The bill keeps rising for Lloyds Banking Group Plc (LLOY)’s misdeeds.
The lender may need to set aside 500 million pounds ($847 million) more to compensate consumers who were wrongly sold insurance on loans, according to four analysts’ estimates compiled by Bloomberg. That charge would come just days after Lloyds’s behavior was called “reprehensible” by Bank of England Governor Mark Carney and it was fined 226 million pounds for manipulating interest rates.
The new provision for payment-protection insurance would be in addition to the 9.8 billion pounds, more than any other British lender, it has already set aside. Barclays Plc said today it took a 900 million-pound charge in the second quarter to cover costs for mis-sold loan insurance, bringing its total bill to 4.9 billion pounds.
As Chief Executive Officer Antonio Horta-Osorio looks to build a case to pay a dividend and return Britain’s largest mortgage lender to full private ownership before next year’s national elections, he will still be digging out of past scandals when he reports first-half earnings before the market opens tomorrow. Costs for selling its TSB Banking Group Plc consumer unit may also weigh on statutory earnings, analysts at Deutsche Bank AG, led by Jason Napier, who has a buy recommendation on Lloyds’s shares, wrote in a note to clients.
“You would have thought by now the taxpayer’s stake in Lloyds probably would have been placed,” said Simon Willis, an analyst at Daniel Stewart Securities Plc in London. “There’s a continuing series of supposed one-off charges” that is slowing that process, he said.
U.K. prosecutors are reviewing whether traders’ manipulation of the BBA Sterling Repo Rate constituted criminal conduct, the Serious Fraud Office said on July 28. The U.K. Financial Conduct Authority earlier this year gave the SFO information about its findings on Lloyds and repo-related manipulation, which the agency is reviewing as part of a wider Libor-rigging investigation, said a person with knowledge of the issue.
Lloyds may report a 25 percent increase in underlying pretax profit to about 3.6 billion pounds for the six months through June 30, according to the average estimate of six analysts’ surveyed by Bloomberg. Revenue will decline 3 percent to 9.1 billion pounds, according to the survey.
The bank, still 25 percent owned by the U.K. after receiving a bailout of more than 20 billion pounds, will be facing comparisons with the Royal Bank of Scotland Group Plc (RBS), the largest government-owned bank. Edinburgh-based RBS said July 25 that first-half profit almost doubled as impairment charges fell. The shares surged the most in more than four years on that day.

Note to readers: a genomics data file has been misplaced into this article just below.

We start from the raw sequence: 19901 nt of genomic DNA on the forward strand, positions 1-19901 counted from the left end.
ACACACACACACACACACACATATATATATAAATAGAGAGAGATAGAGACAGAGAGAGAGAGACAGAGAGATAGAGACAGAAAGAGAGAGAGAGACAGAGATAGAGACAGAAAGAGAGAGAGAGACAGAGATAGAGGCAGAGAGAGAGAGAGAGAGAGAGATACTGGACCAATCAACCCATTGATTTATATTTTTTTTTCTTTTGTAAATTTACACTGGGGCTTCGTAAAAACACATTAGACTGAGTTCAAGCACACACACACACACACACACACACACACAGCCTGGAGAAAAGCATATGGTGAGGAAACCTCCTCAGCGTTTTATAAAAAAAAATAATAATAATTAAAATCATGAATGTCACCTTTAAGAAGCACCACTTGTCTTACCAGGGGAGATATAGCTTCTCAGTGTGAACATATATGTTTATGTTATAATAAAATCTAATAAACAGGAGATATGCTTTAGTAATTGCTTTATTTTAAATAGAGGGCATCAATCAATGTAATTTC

Lloyds’s shares, which at 75.9 pence are above the British government’s 61 pence break-even price, have declined 2.8 percent this year. That contrasts with RBS rising 6.8 percent, making it the only major British lender to see gains this year.
“The management is going to do whatever is necessary to clean the books and their act to make sure the sale can progress further,” Guy de Blonay, a London-based fund manager at Jupiter Asset Management Ltd., said in an interview.
The government in March sold a 4.2 billion-pound stake in London-based Lloyds to institutional investors, offering shares at 75.5 pence apiece, after it sold a 3.3 billion-pound stake at 75 pence last September.
Lloyds has said it plans to apply to the Bank of England in the second half of the year for permission to resume dividend payments, suspended since its bailout. A bank spokesman declined to comment on the earnings report or future dividends.
“They’re going to have a very long, hard look at conduct risk before signing off,” said Mike Trippitt, an analyst at Numis Securities Ltd. who has a buy recommendation on the stock. A dividend at Lloyds would put “a bit of juice in the price,” of the shares, he said.
Lloyds isn’t ready for a full return to the private sector, said Pat McFadden, a Labour Party member of the Treasury Committee.
“I don’t think the job is complete,” he said in an interview. “The most important thing about return to private sector is it’s done with a total focus on what’s best for the public interest and for the wider economy and not any politically motivated timetable.”
To contact the reporter on this story: Richard Partington in London at firstname.lastname@example.org
To contact the editors responsible for this story: Simone Meier at email@example.com Steve Bailey, Jon Menon